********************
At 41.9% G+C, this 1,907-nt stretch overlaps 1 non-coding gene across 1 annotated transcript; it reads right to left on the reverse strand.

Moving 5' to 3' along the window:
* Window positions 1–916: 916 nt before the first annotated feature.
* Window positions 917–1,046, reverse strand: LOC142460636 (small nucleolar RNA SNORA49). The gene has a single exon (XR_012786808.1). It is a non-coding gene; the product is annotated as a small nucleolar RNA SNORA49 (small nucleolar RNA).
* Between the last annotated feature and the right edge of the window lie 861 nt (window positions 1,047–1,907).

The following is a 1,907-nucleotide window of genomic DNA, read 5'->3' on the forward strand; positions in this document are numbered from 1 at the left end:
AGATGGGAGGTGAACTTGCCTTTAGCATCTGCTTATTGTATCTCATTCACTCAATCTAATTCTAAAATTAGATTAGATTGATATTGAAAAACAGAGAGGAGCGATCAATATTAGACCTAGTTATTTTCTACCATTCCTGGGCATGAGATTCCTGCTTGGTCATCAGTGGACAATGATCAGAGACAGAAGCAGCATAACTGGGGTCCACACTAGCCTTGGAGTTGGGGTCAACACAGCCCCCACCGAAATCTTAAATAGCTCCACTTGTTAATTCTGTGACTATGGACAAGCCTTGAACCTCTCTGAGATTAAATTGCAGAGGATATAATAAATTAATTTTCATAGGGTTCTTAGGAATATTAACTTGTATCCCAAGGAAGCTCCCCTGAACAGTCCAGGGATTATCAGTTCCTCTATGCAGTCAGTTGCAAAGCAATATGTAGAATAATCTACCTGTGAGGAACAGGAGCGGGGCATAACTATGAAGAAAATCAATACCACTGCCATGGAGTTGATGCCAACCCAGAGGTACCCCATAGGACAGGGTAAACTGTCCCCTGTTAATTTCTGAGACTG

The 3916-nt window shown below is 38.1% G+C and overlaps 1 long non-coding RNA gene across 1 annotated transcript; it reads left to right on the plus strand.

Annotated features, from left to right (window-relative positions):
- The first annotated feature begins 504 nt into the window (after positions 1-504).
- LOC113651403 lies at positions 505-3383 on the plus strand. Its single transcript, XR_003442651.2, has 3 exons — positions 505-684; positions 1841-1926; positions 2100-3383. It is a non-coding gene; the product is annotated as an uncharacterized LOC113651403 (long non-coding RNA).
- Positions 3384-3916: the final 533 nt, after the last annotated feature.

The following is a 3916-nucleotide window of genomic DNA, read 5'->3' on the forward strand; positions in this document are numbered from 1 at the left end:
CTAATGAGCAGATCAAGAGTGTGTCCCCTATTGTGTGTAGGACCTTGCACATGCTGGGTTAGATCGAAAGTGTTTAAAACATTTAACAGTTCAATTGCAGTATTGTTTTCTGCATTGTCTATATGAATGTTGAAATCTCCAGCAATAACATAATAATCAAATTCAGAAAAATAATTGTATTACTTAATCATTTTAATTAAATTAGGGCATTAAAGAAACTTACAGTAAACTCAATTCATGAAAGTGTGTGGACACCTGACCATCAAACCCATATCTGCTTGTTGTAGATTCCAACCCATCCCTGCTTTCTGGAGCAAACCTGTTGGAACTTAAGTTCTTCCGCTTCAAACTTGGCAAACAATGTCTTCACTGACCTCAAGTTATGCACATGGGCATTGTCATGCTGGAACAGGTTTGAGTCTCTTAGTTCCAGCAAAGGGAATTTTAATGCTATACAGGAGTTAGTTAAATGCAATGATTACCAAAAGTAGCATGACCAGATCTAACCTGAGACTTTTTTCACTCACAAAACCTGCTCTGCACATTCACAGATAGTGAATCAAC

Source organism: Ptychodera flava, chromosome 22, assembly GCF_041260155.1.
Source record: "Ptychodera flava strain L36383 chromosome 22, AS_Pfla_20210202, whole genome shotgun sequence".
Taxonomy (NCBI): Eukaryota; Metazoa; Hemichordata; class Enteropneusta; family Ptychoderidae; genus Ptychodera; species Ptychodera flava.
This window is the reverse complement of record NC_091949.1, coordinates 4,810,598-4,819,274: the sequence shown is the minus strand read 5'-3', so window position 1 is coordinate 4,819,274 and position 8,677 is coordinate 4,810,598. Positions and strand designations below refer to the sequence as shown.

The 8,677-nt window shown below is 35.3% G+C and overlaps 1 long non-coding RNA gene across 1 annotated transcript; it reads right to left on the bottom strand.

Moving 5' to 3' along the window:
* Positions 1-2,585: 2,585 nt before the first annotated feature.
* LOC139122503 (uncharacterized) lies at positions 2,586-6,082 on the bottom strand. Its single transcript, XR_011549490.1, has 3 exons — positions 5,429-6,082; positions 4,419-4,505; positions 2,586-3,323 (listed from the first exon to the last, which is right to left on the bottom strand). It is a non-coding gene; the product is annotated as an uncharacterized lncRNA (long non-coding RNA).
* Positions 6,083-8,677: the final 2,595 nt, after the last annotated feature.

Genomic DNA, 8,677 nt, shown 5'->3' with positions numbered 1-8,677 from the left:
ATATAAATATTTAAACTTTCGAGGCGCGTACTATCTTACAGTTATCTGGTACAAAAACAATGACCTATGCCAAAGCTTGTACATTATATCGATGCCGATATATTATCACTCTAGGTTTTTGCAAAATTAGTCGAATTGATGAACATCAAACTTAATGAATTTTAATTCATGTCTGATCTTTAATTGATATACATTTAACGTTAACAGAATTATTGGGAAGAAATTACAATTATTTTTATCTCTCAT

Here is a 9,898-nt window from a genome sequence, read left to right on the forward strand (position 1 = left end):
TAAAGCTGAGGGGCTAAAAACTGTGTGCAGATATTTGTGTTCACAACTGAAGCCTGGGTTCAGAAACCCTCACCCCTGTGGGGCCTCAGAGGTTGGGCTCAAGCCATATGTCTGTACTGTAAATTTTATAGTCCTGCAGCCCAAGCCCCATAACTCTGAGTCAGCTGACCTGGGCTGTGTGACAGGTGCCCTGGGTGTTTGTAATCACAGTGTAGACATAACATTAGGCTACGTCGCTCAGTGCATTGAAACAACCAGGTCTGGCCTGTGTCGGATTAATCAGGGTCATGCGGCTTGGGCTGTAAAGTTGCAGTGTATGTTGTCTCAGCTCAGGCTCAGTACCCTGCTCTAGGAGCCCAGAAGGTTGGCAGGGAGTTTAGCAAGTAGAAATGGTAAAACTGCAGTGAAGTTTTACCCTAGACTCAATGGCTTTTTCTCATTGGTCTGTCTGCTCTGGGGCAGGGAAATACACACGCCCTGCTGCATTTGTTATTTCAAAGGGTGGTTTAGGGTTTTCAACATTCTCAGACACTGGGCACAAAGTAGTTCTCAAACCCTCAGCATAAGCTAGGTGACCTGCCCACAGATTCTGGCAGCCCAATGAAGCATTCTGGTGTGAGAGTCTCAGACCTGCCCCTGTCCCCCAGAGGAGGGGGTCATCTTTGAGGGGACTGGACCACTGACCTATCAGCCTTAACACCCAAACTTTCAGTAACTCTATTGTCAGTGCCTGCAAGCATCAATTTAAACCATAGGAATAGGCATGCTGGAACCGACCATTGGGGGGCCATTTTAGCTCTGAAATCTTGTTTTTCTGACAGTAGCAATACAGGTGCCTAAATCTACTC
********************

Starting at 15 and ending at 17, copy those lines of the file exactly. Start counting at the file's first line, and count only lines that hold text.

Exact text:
Source organism: Ptychodera flava, chromosome 22, assembly GCF_041260155.1.
Source record: "Ptychodera flava strain L36383 chromosome 22, AS_Pfla_20210202, whole genome shotgun sequence".
Taxonomy (NCBI): Eukaryota; Metazoa; Hemichordata; class Enteropneusta; family Ptychoderidae; genus Ptychodera; species Ptychodera flava.